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Leah Frederick

Leah owns the consulting firm Infection Prevention Consultants, LLC, providing infection prevention mentorship and program development services to for-profit and not-for-profit health care providers nationwide.

Read Leah Frederick's Full Bio...
Class Accreditation
All states (with the exception of Hawaii) recognize our courses for accredited continuing nursing education, CNE, contact hours.
This course is accredited by the following boards:
Provider approved by the California Board of Registered Nursing, Provider # CEP 15467.
Provider approved by the Arkansas, District of Columbia, Florida, Georgia , South Carolina Boards of Nursing through CE Broker, CE Provider #: 50-13256.  
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Clostridium Difficile Colitis Prevention And Management

Contact Hours: 4.5
Cost: $45.00
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Clostridium Difficile Colitis Prevention And Management
For a complete list of accreditations for this course, please see the accreditation information box below the author’s bio.  All states (with the exception of Hawaii) recognize our courses for accredited continuing nursing education, CNE, contact hours.

An online continuing education course for nurses, medical health care professionals, and other interested individuals.

Clostridium difficile is an inimitable organism that normally lives in the gut. When an antibiotic is taken to treat an infection, helpful or normal bacteria are destroyed, causing an overgrowth of the C. difficile bacteria. Clostridium difficile localizes to the large bowel, where it manifests as diarrhea and colitis. The symptoms of CDI can be mild or life-threatening.

Clostridium difficile is the leading cause of infectious diarrhea in hospitals and has become, along with methicillin-resistant Staphylococcus aureus, one of the most common causes of health care–associated infections.¹ The incidence and severity of C. difficile infection (CDI) have increased dramatically since 2000, and CDI is estimated to cause as many as 20,000 deaths and to cost as much as $3.2 billion per year in US acute care facilities alone.² CDI outbreaks have become more common, and infection control–based CDI prevention efforts appear to be less effective than in the past.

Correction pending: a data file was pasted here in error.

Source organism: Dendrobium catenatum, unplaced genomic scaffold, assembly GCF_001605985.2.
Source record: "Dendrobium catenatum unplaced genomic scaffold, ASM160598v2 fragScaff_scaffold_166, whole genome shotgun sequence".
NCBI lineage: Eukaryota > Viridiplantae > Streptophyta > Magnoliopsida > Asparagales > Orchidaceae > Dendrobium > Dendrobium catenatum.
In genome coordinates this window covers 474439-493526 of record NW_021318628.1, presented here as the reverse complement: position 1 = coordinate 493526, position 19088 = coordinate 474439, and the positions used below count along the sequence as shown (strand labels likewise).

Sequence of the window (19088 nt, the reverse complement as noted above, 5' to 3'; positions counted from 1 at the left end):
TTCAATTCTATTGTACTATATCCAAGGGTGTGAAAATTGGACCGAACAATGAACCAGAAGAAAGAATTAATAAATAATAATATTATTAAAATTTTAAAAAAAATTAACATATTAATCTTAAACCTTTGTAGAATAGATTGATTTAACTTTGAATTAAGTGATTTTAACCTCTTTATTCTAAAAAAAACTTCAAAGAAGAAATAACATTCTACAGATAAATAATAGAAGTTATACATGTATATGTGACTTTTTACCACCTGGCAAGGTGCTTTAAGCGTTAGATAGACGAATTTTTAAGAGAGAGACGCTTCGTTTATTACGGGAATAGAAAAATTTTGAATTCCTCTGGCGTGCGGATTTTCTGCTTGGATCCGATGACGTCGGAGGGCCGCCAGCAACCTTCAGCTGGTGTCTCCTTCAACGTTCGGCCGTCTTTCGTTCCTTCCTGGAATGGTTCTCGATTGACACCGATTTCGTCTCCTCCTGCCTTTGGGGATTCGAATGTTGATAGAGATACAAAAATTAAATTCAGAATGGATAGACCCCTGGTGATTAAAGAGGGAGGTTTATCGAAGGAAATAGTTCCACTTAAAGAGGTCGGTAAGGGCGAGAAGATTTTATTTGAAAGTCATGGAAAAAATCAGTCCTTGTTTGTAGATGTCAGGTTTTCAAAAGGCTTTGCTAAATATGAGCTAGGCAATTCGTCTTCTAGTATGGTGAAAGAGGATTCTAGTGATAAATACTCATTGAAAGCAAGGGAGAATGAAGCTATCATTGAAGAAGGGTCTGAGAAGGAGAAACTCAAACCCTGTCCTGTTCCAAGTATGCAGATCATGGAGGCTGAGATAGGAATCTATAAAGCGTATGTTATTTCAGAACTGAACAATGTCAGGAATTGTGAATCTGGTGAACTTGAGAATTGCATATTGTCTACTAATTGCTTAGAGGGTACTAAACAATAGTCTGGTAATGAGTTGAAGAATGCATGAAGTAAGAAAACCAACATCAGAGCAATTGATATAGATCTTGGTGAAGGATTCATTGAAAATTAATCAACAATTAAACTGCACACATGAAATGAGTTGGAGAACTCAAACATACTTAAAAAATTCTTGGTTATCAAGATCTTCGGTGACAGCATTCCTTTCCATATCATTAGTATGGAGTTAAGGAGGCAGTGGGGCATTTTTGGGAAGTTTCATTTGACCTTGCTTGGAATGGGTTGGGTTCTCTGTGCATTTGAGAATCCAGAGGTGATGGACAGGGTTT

How does your facility prevent patients from getting a CDI during their stay?  In this course you will learn the characteristics and transmission of CDI, best practices for monitoring these infections, and the recommended practices for prevention and control.


[1] Miller BA, Chen LF, Sexton DJ, Anderson DJ. The impact of hospital-onset healthcare facility associated (HO-HCFA) Clostridium difficile infection (CDI) in community hospitals: surpassing methicillin-resistant Staphylococcus aureus (MRSA) as the new superbug. Paper presented at: 5th Decennial International Conference on Healthcare-Associated Infections, 18–22 March 2010; Atlanta, Georgia.
 
[2] McDonald LC, Killgore GE, Thompson A, et al. An epidemic, toxin gene–variant strain of Clostridium difficile. N Engl J Med 2005;353(23):2433–2441.
 




Objectives


  1. Discuss 2 features of the microorganism Clostridium difficile which make transmission difficult to control in the healthcare setting. 
  2. List the elements of a program to recognize and prevent CDI and transmission in the healthcare setting.
  3. Discuss the importance of hand hygiene and environmental cleaning in prevention of transmission of Clostridium difficile.
  4. Describe resources for controlling CDI in the healthcare setting.

Curriculum


Chapter 1: The Organism
A. Case study
B. Media/Public Attention
C. Features
D. Pathogenesis
E. Transmission
 
Chapter 2: The Disease
A. Symptoms
B. Risk Factors
C. Epidemiology
D. Impact
E. Colonization vs. Infection
F. Diagnosis
G. Treatment Options
 
Chapter 3: Prevention and Control
A. Core Strategies
B. Outbreak Management (Supplemental Strategies)
 
Chapter 4: Surveillance
A. Definitions for Surveillance
B. Calculating Rates for Reporting
C. Process Measures
D. Outcome Measures
 
Chapter 5: Research Needs
 
Summary
 
Resources
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